My P1,000 Morning Food Trip

It started benignly enough. I woke up earlier than usual to bring my Dear to her office in Greenhills, a mere 25 minutes away including mild traffic. On my way home I decided to look for Pasteleria Mallorca which I knew was somewhere along Sct. Fuentebella in Quezon City– also 25 minutes from my house but in the opposite direction.

Pasteleria Mallorca’s products are actually available in supermarkets– I’ve tried (and like) their lenguas de gato, palillos de Madrid, and galletas San Nicolas— but I’ve always wanted to visit their shop not only to buy their pastries but also to try their old-school ensaimadas, which are supposed to be the best in town.

So there I was, driving down the length of Sct. Fuentebella looking for a pastry shop, thinking it should stand out in what’s mainly a residential street. No luck. After seeing the same houses four times I decided to call it quits and go home. So as not to let my detour be a total waste, I thought I might as well pass by Estrel’s on the corner of Sct. Tobias and Sct. Limbaga.

Estrel’s, established in 1946, is actually famous for its caramel cake which is I should say really superb– it’s one of those cakes in which everything is actually good: cake, filling, icing, flowers, etc. But since I wasn’t in the mood for cake I decided to buy a box of food for the gods, at P360 for 20 pieces. They’re very delicious and you can tell they only use premium ingredients, but I find it quite pricey since I’m already happy with those generic versions you can buy in any supermarket. But if you want food for the gods that is worthy of, well, God, then do buy a box from Estrel’s. As for me, next time I’ll stick to the caramel cake.

Heading back home, I impulsively parked at Santi’s Delicatessen along Timog Avenue, unable resist rummaging though a well-stocked grocery. They did have a good selection of cheeses, canned goods, meats, sausages, etc., but I could find 90% of them in other supermarkets at a marginally cheaper price. I was also looking for some Russian sturgeon caviar which I can’t find anywhere in this country, and neither did I find it there. I ended up buying two links of pork cervelat, two links of veal bratwurst, and three links of Italian garlic pork sausage for a total of P295.40. This amount is actually enough for at least six meals so at around P50 per meal it’s a pretty good deal.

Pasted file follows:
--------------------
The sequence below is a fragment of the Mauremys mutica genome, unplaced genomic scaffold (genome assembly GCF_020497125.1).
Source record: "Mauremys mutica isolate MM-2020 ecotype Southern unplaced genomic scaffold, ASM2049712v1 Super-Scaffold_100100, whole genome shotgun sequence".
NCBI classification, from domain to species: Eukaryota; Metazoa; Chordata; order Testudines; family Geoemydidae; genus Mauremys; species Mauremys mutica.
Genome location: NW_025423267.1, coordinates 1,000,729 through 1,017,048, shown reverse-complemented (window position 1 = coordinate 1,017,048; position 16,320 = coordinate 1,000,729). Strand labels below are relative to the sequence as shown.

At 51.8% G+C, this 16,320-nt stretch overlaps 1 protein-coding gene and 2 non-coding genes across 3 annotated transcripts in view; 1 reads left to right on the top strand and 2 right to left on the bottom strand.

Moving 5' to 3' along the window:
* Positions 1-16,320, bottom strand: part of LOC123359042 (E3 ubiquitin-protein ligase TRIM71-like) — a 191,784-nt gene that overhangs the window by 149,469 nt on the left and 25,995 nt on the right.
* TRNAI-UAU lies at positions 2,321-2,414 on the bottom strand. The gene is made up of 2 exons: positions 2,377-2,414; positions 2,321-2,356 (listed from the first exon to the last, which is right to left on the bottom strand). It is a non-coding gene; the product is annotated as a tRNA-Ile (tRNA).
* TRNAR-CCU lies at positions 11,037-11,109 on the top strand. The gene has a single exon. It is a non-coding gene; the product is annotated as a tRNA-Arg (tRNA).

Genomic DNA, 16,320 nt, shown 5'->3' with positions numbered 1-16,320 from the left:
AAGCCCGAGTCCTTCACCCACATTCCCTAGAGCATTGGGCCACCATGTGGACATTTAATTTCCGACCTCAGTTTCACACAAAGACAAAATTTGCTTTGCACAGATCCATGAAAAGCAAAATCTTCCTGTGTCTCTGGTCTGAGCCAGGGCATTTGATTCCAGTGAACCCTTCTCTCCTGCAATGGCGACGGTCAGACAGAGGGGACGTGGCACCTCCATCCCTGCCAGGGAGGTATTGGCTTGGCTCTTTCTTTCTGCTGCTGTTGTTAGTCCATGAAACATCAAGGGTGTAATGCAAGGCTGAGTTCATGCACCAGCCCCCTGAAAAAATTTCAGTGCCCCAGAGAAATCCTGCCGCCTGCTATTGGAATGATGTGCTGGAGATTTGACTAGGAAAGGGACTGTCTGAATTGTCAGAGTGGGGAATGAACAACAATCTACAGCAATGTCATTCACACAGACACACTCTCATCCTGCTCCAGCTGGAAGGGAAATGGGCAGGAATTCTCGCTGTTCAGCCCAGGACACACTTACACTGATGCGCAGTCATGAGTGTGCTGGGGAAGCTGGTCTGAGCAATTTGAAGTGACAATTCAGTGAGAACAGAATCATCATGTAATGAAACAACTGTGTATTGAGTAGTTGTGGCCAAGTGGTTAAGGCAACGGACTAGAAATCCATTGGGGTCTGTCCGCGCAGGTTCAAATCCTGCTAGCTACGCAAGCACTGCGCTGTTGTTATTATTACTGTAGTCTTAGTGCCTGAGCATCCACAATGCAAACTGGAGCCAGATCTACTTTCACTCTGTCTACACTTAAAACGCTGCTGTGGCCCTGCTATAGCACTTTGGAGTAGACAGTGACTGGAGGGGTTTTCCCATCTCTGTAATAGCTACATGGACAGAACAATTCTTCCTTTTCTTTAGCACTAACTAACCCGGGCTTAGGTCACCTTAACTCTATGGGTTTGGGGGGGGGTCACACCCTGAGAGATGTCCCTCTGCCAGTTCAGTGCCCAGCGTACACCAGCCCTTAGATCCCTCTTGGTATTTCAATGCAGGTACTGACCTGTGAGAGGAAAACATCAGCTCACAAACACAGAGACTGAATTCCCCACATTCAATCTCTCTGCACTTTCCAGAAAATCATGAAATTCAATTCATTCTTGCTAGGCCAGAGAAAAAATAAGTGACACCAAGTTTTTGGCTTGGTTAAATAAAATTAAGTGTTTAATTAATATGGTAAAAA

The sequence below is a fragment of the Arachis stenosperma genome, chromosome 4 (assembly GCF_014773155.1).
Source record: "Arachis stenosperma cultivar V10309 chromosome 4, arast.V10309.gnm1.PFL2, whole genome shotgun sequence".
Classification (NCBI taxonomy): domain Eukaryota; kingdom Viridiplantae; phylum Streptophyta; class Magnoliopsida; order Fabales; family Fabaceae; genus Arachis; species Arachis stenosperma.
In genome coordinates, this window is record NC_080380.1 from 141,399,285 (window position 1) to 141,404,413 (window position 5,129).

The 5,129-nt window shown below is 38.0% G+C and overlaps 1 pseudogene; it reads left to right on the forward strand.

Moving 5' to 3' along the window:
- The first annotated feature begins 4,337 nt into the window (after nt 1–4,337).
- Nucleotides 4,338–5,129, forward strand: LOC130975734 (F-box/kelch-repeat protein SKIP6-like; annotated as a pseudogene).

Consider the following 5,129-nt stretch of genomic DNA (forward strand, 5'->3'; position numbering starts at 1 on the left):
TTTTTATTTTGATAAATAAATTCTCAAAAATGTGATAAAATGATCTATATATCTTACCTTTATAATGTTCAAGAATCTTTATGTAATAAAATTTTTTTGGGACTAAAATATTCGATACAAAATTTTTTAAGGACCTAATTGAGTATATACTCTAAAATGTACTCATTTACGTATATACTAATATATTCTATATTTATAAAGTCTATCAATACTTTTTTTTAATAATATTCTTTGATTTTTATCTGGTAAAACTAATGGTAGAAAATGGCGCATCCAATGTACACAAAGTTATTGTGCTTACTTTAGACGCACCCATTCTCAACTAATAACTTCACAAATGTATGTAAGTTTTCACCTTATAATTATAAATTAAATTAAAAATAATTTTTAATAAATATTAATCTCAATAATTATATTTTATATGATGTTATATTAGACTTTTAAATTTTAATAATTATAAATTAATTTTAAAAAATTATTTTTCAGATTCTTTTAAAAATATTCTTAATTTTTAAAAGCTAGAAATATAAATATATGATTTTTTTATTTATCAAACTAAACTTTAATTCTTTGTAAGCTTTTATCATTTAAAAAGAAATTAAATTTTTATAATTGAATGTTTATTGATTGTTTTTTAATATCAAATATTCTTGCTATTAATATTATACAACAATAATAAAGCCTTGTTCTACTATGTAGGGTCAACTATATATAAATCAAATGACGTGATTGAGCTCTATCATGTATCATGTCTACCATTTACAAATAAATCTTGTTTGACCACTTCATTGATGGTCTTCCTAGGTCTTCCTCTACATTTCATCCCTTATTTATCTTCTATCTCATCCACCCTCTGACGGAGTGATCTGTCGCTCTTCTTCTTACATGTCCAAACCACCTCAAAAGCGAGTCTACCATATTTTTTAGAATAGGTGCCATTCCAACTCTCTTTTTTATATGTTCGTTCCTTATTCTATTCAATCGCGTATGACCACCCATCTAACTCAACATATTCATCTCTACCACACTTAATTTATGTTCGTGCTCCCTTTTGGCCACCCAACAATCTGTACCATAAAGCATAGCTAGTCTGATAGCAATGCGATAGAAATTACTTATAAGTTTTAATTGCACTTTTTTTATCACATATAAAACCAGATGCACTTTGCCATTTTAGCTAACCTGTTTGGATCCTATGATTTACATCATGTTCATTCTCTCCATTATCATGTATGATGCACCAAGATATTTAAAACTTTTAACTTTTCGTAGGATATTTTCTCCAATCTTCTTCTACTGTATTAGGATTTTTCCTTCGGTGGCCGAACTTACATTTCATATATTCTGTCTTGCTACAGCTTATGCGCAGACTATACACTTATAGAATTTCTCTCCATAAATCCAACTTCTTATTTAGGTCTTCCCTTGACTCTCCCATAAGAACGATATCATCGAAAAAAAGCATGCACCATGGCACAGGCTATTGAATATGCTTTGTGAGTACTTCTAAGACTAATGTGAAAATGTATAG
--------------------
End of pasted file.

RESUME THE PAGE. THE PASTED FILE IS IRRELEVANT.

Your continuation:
While on the Santi’s checkout line I met Mrs. Tess Morato-Lazatin, a daughter of Tomas Morato (yes, the street’s namesake). She mentioned that, as a hobby, she makes morcillas and chorizos and cooks made-to-order paella (10 people minimum), using recipes from her home in Spain. Obviously she didn’t have any products on hand so I got her contact info and I’ll surely order some chorizos when my current stock runs out, maybe even some paella if I feel like splurging. I mentioned I was in the area looking for Pasteleria Mallorca, and lo and behold, she knew where it is– 18 Sct. Fuentebella.

So back I drove to Sct. Fuentebella, looking for No. 18 which I’m sure I’ve seen before. And yes, I’ve seen it before– that green-gated house that looks like the other houses beside it with nary a clue that it makes Spanish pastries on site. Well they do have a sign on the gate, if a plastic-covered piece of paper with words you’ll only be able to read if you step off your car and walk up to it counts as a sign.

And there I was, at the first cause of my detour, the home-based factory of the Pasteleria Mallorca line of pastries as well as the Mega Mexicana line of tacos and dips (never knew they were made by the same company). First order of business was the ensaimada– they had none. They make them only during the afternoon, freshly baked at around 2:30pm. Sigh. I guess I’ll have to order some in advance then. But since I also went there for the pastries, particularly the lenguas de gato, it wasn’t a total let-down. Besides, they also had some frozen sans rival and tarta Madrid, but they were too much for me at the time. I ended up buying a jar of lenguas de gato (P210), a jar of palillos de Madrid (P135), and a pack of argellanas (P60).

So that’s P1,060.40 worth of various food stuffs bought on a whim. And it wasn’t even lunchtime.

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